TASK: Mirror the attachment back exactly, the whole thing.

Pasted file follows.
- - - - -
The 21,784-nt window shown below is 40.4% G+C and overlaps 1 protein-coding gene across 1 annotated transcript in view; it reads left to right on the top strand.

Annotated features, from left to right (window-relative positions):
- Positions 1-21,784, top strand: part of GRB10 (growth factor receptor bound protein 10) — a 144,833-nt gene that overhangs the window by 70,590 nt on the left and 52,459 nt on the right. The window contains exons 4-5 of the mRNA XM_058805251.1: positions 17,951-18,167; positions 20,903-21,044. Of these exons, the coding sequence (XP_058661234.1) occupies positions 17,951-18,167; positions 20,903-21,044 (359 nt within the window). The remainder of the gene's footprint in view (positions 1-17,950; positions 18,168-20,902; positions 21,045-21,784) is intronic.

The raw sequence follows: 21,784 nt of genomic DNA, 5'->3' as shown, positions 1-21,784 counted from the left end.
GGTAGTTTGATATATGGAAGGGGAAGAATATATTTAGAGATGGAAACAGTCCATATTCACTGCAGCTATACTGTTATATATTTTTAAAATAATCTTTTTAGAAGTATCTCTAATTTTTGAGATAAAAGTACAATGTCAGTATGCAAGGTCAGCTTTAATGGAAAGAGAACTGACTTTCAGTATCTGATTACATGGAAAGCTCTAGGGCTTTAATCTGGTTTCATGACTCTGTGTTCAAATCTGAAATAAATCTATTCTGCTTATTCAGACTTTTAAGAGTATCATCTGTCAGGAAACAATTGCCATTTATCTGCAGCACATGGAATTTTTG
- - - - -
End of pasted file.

The 21,784-nt window shown below is 40.4% G+C and overlaps 1 protein-coding gene across 1 annotated transcript in view; it reads left to right on the top strand.

Annotated features, from left to right (window-relative positions):
- Positions 1-21,784, top strand: part of GRB10 (growth factor receptor bound protein 10) — a 144,833-nt gene that overhangs the window by 70,590 nt on the left and 52,459 nt on the right. The window contains exons 4-5 of the mRNA XM_058805251.1: positions 17,951-18,167; positions 20,903-21,044. Of these exons, the coding sequence (XP_058661234.1) occupies positions 17,951-18,167; positions 20,903-21,044 (359 nt within the window). The remainder of the gene's footprint in view (positions 1-17,950; positions 18,168-20,902; positions 21,045-21,784) is intronic.

The raw sequence follows: 21,784 nt of genomic DNA, 5'->3' as shown, positions 1-21,784 counted from the left end.
GGTAGTTTGATATATGGAAGGGGAAGAATATATTTAGAGATGGAAACAGTCCATATTCACTGCAGCTATACTGTTATATATTTTTAAAATAATCTTTTTAGAAGTATCTCTAATTTTTGAGATAAAAGTACAATGTCAGTATGCAAGGTCAGCTTTAATGGAAAGAGAACTGACTTTCAGTATCTGATTACATGGAAAGCTCTAGGGCTTTAATCTGGTTTCATGACTCTGTGTTCAAATCTGAAATAAATCTATTCTGCTTATTCAGACTTTTAAGAGTATCATCTGTCAGGAAACAATTGCCATTTATCTGCAGCACATGGAATTTTTG